Age-friendly environments or AFEs are designs said to complement older people’s intrinsic capacity to carry on doing what is important to them (World Health Organization 2015, 2017). An exemplar of this is the Community Aging in Place, Advancing Better Living for Elders program (Szanton et al. 2015) which was designed for urban dwellers living with multiple functional and income limitations. Home modifications and repairs with Occupational Therapists and handymen and ongoing assessments by registered nurses help participants carry on with routine activities. Another innovative example is NORCs or Naturally Occurring Retirement Community Supportive Service Programs (Greenfield and Mauldin 2017). NORCs are community-based programs that consist of older people, local service providers, and housing managers. NORCs offer accessible group recreational and health promotion activities, and volunteer work, and link older people to home repair and transport services. These key features of AFEs potentially help older people carry on or extend social networks (World Health Organization 2015). NORC programs have also been found to enhance older people’s sense of community and friendships (Greenfield and Mauldin 2017).

AFEs often make use of “assistive” technologies, ones suited to the needs and wants of older people who wish to remain at home (World Health Organization 2015). Downsizers have used technology to create visible images of cherished possessions or to carry on meaningful music hobbies that bring a sense of continuity to daily life (Lindley and Wallace 2015). Telehealth services such as lifelines for emergency response support appear to curtail the continuity of desirable and thus important activities outside the home (Aceros et al. 2016). Yet, very little is known about how home-based technology affects people’s desires and expectations to age in place.

Future Directions of Research

The rich narratives of older people tell us that they are anything but passive in their relationship with their environment (World Health Organization 2015, p. 35). Further exploration of how older people retain their ability to still have a life, such as through option recognition and everyday life designs, is warranted. For example, which options do older people recognize and exercise for future changes in physical functioning? What do everyday designs look like outside of the home? How do these intrinsic abilities bring a sense of normalcy or continuity to everyday life and self-identity over time? Studies examining whether and how these intrinsic abilities are exercised earlier in the life course are also necessary.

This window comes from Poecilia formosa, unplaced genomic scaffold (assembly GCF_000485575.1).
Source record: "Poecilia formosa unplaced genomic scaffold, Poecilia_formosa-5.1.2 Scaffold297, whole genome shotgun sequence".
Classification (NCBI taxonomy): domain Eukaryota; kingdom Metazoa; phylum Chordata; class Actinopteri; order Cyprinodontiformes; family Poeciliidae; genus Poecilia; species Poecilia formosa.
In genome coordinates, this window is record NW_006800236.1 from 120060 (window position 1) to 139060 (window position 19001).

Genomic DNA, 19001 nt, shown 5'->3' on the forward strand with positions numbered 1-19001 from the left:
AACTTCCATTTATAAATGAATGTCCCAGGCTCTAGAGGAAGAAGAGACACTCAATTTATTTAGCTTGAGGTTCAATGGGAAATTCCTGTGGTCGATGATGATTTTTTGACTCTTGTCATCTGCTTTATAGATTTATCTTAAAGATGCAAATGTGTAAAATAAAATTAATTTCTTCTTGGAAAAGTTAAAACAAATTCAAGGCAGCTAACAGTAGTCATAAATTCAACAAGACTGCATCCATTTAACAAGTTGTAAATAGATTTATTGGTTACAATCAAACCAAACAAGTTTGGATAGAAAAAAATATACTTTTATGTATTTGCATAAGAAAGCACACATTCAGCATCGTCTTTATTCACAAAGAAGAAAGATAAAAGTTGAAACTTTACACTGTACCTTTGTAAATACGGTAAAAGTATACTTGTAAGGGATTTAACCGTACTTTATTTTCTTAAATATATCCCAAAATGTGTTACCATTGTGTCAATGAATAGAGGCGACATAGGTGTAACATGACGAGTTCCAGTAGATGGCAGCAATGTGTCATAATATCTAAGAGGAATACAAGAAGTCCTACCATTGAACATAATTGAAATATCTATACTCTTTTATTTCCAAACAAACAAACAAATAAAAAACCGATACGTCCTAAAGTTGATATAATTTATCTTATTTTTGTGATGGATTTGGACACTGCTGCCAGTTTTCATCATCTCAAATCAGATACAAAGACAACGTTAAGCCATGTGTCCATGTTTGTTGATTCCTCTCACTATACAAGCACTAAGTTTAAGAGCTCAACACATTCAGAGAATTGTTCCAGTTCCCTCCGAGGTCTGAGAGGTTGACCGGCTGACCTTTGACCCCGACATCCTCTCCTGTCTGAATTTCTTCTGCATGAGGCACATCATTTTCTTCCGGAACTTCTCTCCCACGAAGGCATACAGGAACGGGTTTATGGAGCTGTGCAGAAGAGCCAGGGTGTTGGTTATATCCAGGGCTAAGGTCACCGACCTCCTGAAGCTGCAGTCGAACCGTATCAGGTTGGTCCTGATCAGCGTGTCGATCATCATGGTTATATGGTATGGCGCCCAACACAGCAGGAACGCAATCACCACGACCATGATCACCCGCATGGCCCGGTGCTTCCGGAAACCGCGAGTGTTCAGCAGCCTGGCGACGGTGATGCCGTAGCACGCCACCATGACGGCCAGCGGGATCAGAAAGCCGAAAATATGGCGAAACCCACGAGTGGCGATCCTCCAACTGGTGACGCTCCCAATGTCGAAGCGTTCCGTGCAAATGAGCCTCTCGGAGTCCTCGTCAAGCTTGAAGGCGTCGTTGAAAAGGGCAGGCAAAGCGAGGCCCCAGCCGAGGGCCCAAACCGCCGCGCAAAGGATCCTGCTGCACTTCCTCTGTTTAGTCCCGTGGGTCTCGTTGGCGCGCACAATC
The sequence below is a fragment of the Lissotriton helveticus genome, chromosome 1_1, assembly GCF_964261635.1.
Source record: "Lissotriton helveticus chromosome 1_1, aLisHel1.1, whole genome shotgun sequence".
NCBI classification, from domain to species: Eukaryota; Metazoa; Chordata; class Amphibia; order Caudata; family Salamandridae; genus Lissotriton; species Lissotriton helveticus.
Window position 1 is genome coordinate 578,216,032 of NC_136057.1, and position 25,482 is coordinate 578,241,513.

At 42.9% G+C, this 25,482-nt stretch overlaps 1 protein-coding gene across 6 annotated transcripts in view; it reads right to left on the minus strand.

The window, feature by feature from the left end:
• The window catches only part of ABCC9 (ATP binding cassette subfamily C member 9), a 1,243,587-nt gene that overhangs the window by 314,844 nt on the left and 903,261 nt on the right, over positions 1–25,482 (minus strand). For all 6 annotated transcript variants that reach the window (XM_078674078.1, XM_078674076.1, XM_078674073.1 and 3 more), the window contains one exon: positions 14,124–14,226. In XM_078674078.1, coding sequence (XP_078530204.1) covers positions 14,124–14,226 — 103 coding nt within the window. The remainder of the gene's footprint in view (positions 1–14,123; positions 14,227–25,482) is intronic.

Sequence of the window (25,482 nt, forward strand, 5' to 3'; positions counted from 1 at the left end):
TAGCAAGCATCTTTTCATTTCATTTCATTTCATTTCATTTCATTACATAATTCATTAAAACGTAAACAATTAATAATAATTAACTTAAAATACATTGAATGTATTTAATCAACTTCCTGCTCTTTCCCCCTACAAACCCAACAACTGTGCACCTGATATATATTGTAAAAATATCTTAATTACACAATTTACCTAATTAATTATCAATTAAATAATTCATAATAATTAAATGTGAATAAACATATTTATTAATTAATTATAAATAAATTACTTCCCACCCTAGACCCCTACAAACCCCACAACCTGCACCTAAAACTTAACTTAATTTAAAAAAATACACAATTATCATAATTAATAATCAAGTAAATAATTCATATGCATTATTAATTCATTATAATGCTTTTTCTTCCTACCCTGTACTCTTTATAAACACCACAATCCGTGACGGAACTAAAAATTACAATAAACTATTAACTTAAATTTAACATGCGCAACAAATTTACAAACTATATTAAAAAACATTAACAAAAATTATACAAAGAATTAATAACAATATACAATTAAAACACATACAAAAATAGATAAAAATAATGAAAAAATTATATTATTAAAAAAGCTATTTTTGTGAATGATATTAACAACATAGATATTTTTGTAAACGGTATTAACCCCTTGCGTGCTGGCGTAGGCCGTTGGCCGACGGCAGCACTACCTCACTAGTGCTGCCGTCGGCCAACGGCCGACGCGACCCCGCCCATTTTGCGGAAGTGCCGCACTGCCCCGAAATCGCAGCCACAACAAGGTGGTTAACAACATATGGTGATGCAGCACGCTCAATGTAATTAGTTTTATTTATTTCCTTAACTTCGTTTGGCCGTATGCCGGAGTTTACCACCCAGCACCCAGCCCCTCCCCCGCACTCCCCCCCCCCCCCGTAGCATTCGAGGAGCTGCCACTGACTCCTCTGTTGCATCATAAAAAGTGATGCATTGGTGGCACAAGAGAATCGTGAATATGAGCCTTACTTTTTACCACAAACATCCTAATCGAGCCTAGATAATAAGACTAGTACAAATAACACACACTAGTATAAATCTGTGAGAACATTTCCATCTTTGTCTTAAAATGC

Some argue that significant and irreversible changes in functioning make older people feel “stuck in place” (Lehning et al. 2015; Lindley and Wallace 2015). Longitudinal studies will help us better understand how changes in physical functioning shape older people’s desires and expectations to age in place. This would also necessitate identifying age-friendly features of built and social environments that older people themselves believe make a home, neighborhood, and community a place to still have a life. In survey studies, perceived neighborhood quality and outdoor place attachment had been found to enhance the satisfaction with life in older age (Oswald et al. 2011). Frail older people also report missing and needing safe outdoor spaces in their neighborhoods to age in place (Cramm et al. 2018). Perceived threats to physical safety can also limit older people’s expectations to age in place (Lehning et al. 2015). In a similar vein, how do older people perceive and respond to changes in familiar built and social environments? Very little is known about how changes to familiar places over time shape older people’s desires and expectations to age in place (World Health Organization 2015). Further research is needed with respect to technology or other innovations related to aging in place. For example, in keeping with Lindley and Wallace’s (2015) study about downsizing, how do older people make use of assistive technologies to still have a life at home, both as they age and experience changes in physical functioning? It is also not known whether and how innovative programs such as the CAPABLE and NORC programs affect older people’s desires and expectations to age in place. In conclusion, future research must explore interactions between older people’s intrinsic abilities and living environments and their desires and expectations to age in place.



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Copyright information

© Springer Nature Switzerland AG 2019

Authors and Affiliations

  • Gail Low
    • 1
    Email author
  • Sofia von Humboldt
    • 2
  • Mary Kalfoss
    • 3
  • Donna M. Wilson
    • 1
  • Isabel Leal
    • 2
  1. 1.Faculty of NursingUniversity of AlbertaEdmontonCanada
  2. 2.William James Center for ResearchISPA – Instituto UniversitárioLisbonPortugal
  3. 3.Faculty of Health SciencesVID Specialized UniversityOsloNorway

Section editors and affiliations

  • Sofia von Humboldt
    • 1
  1. 1.ISPA-Instituto UniversitárioWilliam James Center for ResearchLisbonPortugal